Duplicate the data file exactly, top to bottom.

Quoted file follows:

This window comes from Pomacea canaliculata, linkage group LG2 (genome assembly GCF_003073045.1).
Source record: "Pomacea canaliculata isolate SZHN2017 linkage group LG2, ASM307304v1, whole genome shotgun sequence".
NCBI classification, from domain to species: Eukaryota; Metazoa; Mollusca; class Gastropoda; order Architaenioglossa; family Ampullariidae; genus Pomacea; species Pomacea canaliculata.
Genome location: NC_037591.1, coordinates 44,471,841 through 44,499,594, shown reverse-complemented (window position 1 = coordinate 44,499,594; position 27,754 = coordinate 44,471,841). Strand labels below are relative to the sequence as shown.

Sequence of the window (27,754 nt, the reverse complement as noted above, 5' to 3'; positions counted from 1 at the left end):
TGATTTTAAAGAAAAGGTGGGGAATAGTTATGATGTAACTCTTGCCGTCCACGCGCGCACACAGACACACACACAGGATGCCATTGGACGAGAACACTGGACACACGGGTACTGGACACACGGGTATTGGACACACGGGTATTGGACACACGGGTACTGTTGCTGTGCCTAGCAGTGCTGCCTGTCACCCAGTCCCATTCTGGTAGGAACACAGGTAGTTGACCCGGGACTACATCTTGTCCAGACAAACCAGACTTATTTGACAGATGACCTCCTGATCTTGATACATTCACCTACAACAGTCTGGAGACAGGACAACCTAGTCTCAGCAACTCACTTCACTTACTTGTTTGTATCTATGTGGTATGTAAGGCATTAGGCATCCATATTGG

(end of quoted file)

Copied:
This window comes from Pomacea canaliculata, linkage group LG2 (genome assembly GCF_003073045.1).
Source record: "Pomacea canaliculata isolate SZHN2017 linkage group LG2, ASM307304v1, whole genome shotgun sequence".
NCBI classification, from domain to species: Eukaryota; Metazoa; Mollusca; class Gastropoda; order Architaenioglossa; family Ampullariidae; genus Pomacea; species Pomacea canaliculata.
Genome location: NC_037591.1, coordinates 44,471,841 through 44,499,594, shown reverse-complemented (window position 1 = coordinate 44,499,594; position 27,754 = coordinate 44,471,841). Strand labels below are relative to the sequence as shown.

Sequence of the window (27,754 nt, the reverse complement as noted above, 5' to 3'; positions counted from 1 at the left end):
TGATTTTAAAGAAAAGGTGGGGAATAGTTATGATGTAACTCTTGCCGTCCACGCGCGCACACAGACACACACACAGGATGCCATTGGACGAGAACACTGGACACACGGGTACTGGACACACGGGTATTGGACACACGGGTATTGGACACACGGGTACTGTTGCTGTGCCTAGCAGTGCTGCCTGTCACCCAGTCCCATTCTGGTAGGAACACAGGTAGTTGACCCGGGACTACATCTTGTCCAGACAAACCAGACTTATTTGACAGATGACCTCCTGATCTTGATACATTCACCTACAACAGTCTGGAGACAGGACAACCTAGTCTCAGCAACTCACTTCACTTACTTGTTTGTATCTATGTGGTATGTAAGGCATTAGGCATCCATATTGG